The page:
by Richard Harshaw
It is the slow time of year. There aren’t enough jobs to go around for all the contractors in the area, and you have crews to keep employed. If you lay them off because of a lack of work, they might end up working for a competitor who has work to do right now—even if that work was bid at a “loss.” What to do?
The answer to this dilemma comes from the manufacturing world and may surprise you!
Seasonal Pricing– it Works!
In the past, when a contractor was in his slow season, he often would take jobs at what would normally be ridiculously low prices “to keep the crews busy” so they did not quit and go to work elsewhere. There was no smart way to know when or how to do this. Manufacturing theory gives us the tools to deal with this safely.
Manufacturing theory says that when a plant is running at peak capacity (in our trade, this usually means the summer season), pricing should rise above normal levels. The reason is simple: the market demand is there, and all producers are running full tilt, so no one has idle capacity. For you, this means that if you would normally sell a 3-ton condensing unit for $2,900, you might sell it for $3,200 or even $3,600 in the peak of the summer rush.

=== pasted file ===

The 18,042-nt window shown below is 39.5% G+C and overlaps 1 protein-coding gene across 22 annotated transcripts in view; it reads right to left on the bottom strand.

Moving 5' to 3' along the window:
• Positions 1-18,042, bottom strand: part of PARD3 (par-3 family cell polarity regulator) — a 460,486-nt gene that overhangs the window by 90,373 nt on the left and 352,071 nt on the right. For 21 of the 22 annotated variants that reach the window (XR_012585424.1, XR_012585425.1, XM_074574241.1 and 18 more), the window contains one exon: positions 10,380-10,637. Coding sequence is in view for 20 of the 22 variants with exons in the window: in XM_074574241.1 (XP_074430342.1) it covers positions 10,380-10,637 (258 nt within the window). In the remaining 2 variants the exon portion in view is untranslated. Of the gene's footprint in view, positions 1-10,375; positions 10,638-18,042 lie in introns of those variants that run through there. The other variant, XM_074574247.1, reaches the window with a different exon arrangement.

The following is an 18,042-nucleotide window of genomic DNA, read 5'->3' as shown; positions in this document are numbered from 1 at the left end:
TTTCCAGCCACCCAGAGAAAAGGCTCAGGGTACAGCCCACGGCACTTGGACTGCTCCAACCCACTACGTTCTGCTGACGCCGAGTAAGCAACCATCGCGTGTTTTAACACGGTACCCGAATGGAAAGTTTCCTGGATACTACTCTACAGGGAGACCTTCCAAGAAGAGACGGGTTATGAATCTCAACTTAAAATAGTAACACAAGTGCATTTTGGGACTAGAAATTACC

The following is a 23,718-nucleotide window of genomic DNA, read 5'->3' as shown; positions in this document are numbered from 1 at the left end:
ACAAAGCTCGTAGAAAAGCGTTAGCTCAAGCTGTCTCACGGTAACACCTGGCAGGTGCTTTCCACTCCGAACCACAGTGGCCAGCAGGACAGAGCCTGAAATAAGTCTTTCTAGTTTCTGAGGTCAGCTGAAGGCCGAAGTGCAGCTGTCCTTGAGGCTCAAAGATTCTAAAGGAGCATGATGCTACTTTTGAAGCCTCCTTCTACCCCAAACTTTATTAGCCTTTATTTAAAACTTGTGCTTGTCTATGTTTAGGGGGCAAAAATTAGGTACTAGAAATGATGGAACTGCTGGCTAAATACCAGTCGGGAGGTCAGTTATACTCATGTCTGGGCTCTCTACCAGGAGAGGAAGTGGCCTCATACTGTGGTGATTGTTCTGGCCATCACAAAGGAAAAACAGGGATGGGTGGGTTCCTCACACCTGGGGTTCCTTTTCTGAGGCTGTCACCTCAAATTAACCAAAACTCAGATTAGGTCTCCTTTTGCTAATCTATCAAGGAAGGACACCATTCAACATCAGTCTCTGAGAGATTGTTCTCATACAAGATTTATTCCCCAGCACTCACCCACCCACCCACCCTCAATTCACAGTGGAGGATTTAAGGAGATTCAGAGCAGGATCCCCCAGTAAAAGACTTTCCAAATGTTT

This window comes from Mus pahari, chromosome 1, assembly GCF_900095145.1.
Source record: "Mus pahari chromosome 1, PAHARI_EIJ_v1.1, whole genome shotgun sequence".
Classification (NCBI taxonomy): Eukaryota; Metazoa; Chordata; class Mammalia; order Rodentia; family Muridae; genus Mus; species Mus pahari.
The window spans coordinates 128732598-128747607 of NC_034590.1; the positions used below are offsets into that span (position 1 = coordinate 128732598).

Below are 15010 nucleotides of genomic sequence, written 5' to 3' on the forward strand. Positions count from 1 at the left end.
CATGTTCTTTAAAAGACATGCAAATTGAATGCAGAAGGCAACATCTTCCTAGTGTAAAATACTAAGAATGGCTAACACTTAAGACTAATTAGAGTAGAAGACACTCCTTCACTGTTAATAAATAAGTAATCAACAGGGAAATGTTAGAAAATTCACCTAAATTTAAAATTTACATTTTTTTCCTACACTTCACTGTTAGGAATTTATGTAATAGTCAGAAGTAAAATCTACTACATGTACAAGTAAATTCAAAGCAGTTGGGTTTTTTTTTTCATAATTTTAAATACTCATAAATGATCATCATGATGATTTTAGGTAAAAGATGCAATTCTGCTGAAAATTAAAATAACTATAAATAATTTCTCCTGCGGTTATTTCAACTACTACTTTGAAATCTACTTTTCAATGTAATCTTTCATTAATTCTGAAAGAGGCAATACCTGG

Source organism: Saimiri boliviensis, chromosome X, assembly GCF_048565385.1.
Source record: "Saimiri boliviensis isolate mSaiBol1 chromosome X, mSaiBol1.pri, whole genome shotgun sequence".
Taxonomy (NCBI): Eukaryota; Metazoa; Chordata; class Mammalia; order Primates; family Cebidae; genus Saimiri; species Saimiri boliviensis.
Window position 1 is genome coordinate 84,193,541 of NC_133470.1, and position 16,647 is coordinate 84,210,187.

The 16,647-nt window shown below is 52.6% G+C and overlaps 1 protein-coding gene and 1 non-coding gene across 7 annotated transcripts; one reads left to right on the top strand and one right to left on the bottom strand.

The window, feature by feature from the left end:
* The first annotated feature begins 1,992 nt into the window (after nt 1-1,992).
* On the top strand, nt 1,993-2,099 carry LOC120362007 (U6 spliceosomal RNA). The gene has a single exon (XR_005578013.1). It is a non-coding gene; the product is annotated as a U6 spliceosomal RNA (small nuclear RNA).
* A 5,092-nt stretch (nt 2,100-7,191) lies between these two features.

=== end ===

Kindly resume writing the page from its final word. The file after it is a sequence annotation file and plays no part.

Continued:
This theory also says that when you are not at peak capacity, any price you set above your direct costs and variable costs will help the business.
Did you catch the full impact of that?
This means that during slow times, you could take a job for a lot less than you normally would and still be okay. As an example, the 3-ton condensing unit we just considered might sell for $2,400 during the slow times.
How can a contractor do this and stay healthy? By understanding the seasonal nature of this business and his production cycles.
Overhead is the key.
About 85% of the overhead of most contractors is fixed— it does not vary from month to month. The other 15% fluctuates with sales.
Take a contractor with overhead of $250,000. Of this, about $212,000 would be fixed and $38,000 would be variable. On average, this means about $17,700 per month for fixed overhead. That’s $17,700 per month in the peak season, as well as $17,700 per month in the slow.
During the slow times, we often fail to get enough work to even break even. After all the bills are paid during the slow times, there may be only $8,000 or $10,000 left to apply to overhead, leaving us far short of covering the overhead for that month. We must fund the shortage out of our built-up reserves of cash from the summer season— “living off our fat”, like bears in the winter!